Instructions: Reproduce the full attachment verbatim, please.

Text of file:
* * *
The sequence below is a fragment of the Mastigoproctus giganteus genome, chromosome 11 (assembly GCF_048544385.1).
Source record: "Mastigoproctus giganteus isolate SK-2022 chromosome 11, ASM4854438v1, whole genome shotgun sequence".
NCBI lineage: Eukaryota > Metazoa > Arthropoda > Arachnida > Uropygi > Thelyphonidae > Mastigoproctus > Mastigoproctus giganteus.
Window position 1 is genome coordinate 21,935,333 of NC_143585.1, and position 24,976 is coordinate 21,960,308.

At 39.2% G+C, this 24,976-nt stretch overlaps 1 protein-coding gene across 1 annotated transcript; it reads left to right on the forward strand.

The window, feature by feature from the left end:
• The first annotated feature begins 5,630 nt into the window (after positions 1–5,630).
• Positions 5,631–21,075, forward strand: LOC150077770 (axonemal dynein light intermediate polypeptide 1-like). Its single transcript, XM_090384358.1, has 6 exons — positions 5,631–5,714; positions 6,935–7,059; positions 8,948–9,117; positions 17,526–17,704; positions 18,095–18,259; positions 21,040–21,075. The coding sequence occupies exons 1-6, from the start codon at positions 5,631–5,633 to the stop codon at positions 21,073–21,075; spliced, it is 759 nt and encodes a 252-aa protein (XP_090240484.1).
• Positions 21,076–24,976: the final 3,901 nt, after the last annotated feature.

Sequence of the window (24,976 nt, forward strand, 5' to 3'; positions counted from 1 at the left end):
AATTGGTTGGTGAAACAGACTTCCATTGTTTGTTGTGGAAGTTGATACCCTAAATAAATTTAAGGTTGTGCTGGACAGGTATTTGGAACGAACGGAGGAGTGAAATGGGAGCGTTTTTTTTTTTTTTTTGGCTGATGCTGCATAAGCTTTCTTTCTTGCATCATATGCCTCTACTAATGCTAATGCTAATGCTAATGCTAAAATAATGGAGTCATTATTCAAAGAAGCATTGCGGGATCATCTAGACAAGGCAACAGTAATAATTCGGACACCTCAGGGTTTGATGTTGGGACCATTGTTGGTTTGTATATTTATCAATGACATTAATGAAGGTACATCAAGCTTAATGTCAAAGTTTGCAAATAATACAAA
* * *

The sequence below is a fragment of the Mastigoproctus giganteus genome, chromosome 11 (assembly GCF_048544385.1).
Source record: "Mastigoproctus giganteus isolate SK-2022 chromosome 11, ASM4854438v1, whole genome shotgun sequence".
NCBI lineage: Eukaryota > Metazoa > Arthropoda > Arachnida > Uropygi > Thelyphonidae > Mastigoproctus > Mastigoproctus giganteus.
Window position 1 is genome coordinate 21,935,333 of NC_143585.1, and position 24,976 is coordinate 21,960,308.

At 39.2% G+C, this 24,976-nt stretch overlaps 1 protein-coding gene across 1 annotated transcript; it reads left to right on the forward strand.

The window, feature by feature from the left end:
• The first annotated feature begins 5,630 nt into the window (after positions 1–5,630).
• Positions 5,631–21,075, forward strand: LOC150077770 (axonemal dynein light intermediate polypeptide 1-like). Its single transcript, XM_090384358.1, has 6 exons — positions 5,631–5,714; positions 6,935–7,059; positions 8,948–9,117; positions 17,526–17,704; positions 18,095–18,259; positions 21,040–21,075. The coding sequence occupies exons 1-6, from the start codon at positions 5,631–5,633 to the stop codon at positions 21,073–21,075; spliced, it is 759 nt and encodes a 252-aa protein (XP_090240484.1).
• Positions 21,076–24,976: the final 3,901 nt, after the last annotated feature.

Sequence of the window (24,976 nt, forward strand, 5' to 3'; positions counted from 1 at the left end):
AATTGGTTGGTGAAACAGACTTCCATTGTTTGTTGTGGAAGTTGATACCCTAAATAAATTTAAGGTTGTGCTGGACAGGTATTTGGAACGAACGGAGGAGTGAAATGGGAGCGTTTTTTTTTTTTTTTTGGCTGATGCTGCATAAGCTTTCTTTCTTGCATCATATGCCTCTACTAATGCTAATGCTAATGCTAATGCTAAAATAATGGAGTCATTATTCAAAGAAGCATTGCGGGATCATCTAGACAAGGCAACAGTAATAATTCGGACACCTCAGGGTTTGATGTTGGGACCATTGTTGGTTTGTATATTTATCAATGACATTAATGAAGGTACATCAAGCTTAATGTCAAAGTTTGCAAATAATACAAA